Not quite. I was proposing "prop" or "proto" as an alternative to "var" when Brendan was still looking for a comma-free way to declare data properties on the prototype. Things evolved quickly and my "prop" suggestion is no longer meaninful.

My proposal for "public" is strictly by analogy to "private", and to enable the ability to leave out "this"

I don't like that public foo:x vs foo: x changers how you can access foo.

What I imagine is that programmers who want this kind of classy syntax will do in practice is declare all their class members with either public or private and then always use the @ prefix instead of typing this. So yes, there's a difference, but I'm guessing that it won't come up that often for programmers who are using this new syntax.

When I proposed it, I thought that 'private' was just a declaration form like private {x,y,z}, not a modifier that could be used before individual class members. And I imagined that public was the same way. It does seem like a win to allow them before individual class members as well. And if we're doing that, then making declared class members public by default also seems like a good idea. Brendan addresses that upthread: https://gist.github.com/1332193#gistcomment-60988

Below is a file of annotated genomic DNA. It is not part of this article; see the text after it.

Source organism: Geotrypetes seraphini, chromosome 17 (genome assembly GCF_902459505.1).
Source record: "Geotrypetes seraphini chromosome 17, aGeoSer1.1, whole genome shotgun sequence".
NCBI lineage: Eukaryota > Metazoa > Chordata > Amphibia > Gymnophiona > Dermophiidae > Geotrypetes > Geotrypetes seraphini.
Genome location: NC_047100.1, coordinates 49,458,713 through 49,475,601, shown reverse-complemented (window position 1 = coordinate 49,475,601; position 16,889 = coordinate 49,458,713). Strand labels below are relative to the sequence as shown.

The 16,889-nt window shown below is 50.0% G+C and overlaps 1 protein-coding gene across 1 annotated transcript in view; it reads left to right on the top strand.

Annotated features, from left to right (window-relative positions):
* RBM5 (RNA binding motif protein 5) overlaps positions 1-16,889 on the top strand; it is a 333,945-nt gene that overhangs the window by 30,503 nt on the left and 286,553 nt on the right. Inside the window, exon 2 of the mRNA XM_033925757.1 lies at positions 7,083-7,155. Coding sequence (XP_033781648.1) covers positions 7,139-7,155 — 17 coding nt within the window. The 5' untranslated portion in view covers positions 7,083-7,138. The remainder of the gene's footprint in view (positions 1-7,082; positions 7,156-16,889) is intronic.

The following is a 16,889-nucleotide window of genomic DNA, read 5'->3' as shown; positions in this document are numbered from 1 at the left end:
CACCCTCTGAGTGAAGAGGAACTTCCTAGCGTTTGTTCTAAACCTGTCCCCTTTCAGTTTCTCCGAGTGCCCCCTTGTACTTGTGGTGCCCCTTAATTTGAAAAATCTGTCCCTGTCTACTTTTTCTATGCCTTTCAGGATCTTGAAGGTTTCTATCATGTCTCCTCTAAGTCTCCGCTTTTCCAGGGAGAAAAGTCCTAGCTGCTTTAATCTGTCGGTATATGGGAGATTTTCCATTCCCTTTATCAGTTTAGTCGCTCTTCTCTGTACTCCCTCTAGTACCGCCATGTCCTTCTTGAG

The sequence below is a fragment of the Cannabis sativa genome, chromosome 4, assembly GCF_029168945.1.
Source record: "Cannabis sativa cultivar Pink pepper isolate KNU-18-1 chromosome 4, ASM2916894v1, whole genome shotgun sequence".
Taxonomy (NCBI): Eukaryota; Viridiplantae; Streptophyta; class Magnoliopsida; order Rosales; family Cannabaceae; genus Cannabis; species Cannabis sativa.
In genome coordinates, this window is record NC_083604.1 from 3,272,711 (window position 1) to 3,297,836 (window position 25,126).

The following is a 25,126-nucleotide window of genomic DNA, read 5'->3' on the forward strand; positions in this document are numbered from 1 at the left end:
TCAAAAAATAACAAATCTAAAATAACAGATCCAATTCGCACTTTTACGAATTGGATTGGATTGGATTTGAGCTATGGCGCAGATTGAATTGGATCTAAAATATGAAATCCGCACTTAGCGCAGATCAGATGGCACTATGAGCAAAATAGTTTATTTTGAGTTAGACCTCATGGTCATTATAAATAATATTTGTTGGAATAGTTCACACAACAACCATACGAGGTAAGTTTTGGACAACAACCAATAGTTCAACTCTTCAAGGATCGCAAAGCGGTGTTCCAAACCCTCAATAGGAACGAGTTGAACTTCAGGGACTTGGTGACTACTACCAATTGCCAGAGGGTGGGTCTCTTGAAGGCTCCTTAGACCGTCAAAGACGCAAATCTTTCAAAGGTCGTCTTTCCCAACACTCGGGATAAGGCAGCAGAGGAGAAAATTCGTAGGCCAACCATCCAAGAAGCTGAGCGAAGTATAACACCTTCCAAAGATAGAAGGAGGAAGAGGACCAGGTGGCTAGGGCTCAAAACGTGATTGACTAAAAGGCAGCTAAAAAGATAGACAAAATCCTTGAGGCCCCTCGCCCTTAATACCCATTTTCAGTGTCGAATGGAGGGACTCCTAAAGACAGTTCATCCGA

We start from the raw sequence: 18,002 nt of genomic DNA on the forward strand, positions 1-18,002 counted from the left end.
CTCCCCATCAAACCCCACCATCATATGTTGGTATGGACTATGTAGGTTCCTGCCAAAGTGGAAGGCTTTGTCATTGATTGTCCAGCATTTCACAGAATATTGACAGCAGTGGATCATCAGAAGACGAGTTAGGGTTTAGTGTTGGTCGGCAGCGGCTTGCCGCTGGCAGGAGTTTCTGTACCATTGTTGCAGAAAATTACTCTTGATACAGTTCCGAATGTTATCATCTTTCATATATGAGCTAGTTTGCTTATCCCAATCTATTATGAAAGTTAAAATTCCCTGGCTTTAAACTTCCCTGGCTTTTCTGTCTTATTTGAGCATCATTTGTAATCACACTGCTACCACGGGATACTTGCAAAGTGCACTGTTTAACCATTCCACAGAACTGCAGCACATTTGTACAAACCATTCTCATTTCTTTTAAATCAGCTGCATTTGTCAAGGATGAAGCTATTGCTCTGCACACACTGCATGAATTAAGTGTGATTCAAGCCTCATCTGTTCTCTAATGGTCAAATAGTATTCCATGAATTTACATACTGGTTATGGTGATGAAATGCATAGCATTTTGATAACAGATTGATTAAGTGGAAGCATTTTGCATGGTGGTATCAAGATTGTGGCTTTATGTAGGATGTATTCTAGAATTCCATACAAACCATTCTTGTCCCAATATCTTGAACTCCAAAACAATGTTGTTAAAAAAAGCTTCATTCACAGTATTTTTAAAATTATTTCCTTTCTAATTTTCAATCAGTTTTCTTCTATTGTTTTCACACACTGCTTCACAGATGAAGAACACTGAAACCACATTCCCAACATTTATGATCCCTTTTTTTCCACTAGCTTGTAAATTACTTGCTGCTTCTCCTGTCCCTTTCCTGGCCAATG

@robotlolita
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robotlolita commented Nov 3, 2011

@BrendanEich I see. I kind of always associate "batteries included" with a huge standard library, but then, I haven't seen the term used out of that context before.

I don't see less minimalism as a bad thing, given such decisions clearly increase the expressivity of the language, without making it overtly complex at the same time.

@BrendanEich
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BrendanEich commented Nov 3, 2011

@mythz: We're not replicating anything from C#. Certainly not C# classes! This seems like another case of the 'class' keyword misleading.

@allenwb: I meant "deleting" as a text-editing operation to rewrite the public/@ code to use this.foo. The |public foo| declaration by itself serves only to bind a @-space variable named 'foo'. It does not create this.foo -- you need a constructor assignment to do that.

/be